2010_lecture_4

2010_lecture_4 - Economics 101Lecture 4 The Basic Model of...

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Economics 101—Lecture 4 The Basic Model of Consumer Choice II George J. Mailath January 25, 2011

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In our last episode 1 We introduced preferences ± over consumption bundles x X , where X is the consumption set. Typically X = R n + . 2 A utility function U : X R represents ± if x ² ± x ²² ⇐⇒ U ( x ² ) U ( x ²² ) . 3 Monotone preferences are characterized by their indifference curves (where an indifference curve is a locus of bundles over which the consumer is indifferent). For a ﬁxed bundle x ² , the indifference curve through x ² is the set ± ( x ² ) ≡ { x ²² X : x ²² ± x ² } .
In our last episode, cont. Preferences are convex if the better than sets are convex, which requires diminishing MRS (i.e., the indifference curves are convex).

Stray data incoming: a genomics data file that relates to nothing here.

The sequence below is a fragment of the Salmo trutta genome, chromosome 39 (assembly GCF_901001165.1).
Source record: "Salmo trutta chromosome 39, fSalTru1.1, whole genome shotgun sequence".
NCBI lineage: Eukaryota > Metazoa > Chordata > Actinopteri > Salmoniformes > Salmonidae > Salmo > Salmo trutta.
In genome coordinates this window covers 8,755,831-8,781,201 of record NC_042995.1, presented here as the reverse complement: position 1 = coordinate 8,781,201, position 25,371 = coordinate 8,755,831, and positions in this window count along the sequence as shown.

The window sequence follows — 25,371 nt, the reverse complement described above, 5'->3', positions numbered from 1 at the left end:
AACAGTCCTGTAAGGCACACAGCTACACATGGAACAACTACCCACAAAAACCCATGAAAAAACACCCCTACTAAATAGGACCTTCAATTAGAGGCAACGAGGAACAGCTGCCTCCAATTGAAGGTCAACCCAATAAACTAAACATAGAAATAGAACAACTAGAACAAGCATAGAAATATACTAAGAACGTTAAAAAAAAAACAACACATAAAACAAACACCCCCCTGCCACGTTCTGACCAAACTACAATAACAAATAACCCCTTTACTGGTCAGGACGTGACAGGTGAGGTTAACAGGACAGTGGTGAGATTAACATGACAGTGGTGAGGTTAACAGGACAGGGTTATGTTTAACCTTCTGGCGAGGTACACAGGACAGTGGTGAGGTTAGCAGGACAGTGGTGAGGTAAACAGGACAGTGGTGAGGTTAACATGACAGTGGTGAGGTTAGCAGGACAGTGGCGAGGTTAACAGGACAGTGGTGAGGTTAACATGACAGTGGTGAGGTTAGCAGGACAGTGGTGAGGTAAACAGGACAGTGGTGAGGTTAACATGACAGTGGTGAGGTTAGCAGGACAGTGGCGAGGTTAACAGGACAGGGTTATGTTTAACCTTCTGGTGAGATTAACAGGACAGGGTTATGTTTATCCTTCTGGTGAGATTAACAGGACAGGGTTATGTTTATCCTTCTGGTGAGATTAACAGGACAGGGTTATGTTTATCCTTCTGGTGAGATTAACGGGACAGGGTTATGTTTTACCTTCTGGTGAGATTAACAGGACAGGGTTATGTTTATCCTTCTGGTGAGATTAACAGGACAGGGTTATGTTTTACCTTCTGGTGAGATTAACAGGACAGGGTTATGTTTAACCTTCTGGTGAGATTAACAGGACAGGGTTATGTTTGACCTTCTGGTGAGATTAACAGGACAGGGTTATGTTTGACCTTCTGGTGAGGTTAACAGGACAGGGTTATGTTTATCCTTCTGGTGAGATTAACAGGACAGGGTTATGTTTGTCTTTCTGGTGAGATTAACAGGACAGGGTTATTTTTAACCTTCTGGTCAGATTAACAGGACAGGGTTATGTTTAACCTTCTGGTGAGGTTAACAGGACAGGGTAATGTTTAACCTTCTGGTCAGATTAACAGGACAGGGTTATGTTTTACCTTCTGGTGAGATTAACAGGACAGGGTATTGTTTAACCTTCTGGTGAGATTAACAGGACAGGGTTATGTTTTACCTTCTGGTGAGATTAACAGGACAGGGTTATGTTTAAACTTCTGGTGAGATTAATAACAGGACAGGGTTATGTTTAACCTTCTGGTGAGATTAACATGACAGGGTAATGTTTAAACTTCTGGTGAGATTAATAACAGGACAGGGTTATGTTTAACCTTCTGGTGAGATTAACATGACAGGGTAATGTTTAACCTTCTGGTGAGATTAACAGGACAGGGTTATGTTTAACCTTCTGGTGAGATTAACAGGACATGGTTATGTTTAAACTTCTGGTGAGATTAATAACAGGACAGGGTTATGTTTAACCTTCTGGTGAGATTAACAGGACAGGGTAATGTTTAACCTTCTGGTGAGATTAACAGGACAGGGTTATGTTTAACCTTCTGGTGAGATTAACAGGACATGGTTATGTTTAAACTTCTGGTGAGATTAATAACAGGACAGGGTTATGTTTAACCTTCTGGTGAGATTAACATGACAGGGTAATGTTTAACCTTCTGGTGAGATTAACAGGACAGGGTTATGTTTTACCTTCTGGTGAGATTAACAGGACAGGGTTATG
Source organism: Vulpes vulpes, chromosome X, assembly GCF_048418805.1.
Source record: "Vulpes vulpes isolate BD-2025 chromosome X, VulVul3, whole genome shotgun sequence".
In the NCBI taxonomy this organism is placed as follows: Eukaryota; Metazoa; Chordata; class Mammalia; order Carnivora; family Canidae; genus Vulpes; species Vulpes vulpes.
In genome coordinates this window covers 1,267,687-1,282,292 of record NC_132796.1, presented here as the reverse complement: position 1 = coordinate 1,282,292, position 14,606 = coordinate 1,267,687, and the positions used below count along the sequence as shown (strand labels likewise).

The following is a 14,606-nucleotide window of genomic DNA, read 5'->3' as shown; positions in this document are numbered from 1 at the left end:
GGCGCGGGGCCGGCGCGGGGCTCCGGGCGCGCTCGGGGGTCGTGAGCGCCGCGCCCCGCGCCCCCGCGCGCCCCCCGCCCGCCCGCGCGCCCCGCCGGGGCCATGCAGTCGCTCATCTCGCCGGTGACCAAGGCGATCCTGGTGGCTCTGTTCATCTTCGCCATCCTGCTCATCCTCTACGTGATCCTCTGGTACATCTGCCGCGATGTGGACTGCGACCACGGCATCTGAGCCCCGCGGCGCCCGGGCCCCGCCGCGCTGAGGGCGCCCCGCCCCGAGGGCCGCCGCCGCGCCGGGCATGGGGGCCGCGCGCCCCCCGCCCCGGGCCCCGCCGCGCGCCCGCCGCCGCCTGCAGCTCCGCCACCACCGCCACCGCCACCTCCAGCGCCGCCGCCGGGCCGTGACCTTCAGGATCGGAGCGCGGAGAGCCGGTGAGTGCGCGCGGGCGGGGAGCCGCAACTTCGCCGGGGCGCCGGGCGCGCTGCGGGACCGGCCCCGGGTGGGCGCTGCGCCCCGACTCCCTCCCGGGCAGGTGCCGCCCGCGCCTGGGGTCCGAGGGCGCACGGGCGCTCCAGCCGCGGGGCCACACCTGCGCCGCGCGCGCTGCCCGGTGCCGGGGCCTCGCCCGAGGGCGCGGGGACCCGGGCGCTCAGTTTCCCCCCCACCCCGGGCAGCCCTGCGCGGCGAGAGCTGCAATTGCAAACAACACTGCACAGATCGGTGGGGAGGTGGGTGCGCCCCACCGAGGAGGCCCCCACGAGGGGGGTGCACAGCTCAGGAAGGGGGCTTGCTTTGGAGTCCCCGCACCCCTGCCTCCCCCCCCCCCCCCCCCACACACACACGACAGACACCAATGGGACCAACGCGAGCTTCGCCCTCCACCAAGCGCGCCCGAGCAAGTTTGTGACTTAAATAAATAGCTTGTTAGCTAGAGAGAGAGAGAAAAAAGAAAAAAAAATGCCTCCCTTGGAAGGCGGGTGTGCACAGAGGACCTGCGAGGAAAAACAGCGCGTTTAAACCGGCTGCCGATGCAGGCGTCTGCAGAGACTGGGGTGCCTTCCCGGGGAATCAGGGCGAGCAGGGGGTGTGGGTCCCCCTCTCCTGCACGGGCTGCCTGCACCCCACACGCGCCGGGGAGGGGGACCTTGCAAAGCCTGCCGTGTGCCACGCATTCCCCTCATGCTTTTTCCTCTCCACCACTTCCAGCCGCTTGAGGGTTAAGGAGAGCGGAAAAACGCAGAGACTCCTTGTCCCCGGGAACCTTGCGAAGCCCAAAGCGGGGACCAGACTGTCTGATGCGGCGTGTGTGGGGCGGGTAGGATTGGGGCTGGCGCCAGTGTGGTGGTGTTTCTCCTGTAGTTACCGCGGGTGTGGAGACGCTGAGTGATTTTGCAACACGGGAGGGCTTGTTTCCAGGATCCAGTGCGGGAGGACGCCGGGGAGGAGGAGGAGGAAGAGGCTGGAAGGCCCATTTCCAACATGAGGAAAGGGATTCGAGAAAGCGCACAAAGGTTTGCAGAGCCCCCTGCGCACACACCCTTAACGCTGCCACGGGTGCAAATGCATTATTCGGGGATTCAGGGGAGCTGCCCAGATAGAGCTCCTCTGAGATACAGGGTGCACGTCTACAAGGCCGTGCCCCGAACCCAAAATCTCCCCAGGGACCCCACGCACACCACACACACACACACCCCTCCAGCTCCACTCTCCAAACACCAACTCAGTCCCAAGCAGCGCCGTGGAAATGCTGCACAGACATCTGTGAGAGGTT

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In our last episode, cont. Preferences are convex if the better than sets are convex, which requires diminishing MRS (i.e., the indifference curves are convex). The MRS ( marginal rate of substitution ) of good i in terms of good j is the (negative of the) slope of the indifference curve (in the ij direction): MRS ij = U i U j = U / x i U / x j .
Example: Cobb Douglas U ( x 1 , x 2 ) = x α 1 x β 2 , for some α , β > 0.

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Example: perfect complements U ( x 1 , x 2 ) = min { α x 1 , β x 2 } , for some α , β > 0.
Example: Perfect substitutes U ( x 1 , x 2 ) = α x 1 + β x 2 , for some α , β > 0.

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Utility Maximization Suppose consumer’s preferences are represented by a utility function U deﬁned over consumption bundles x R n + .
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This note was uploaded on 03/02/2011 for the course ECON 101 taught by Professor Dannicatambay during the Spring '08 term at UPenn.

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2010_lecture_4 - Economics 101Lecture 4 The Basic Model of...

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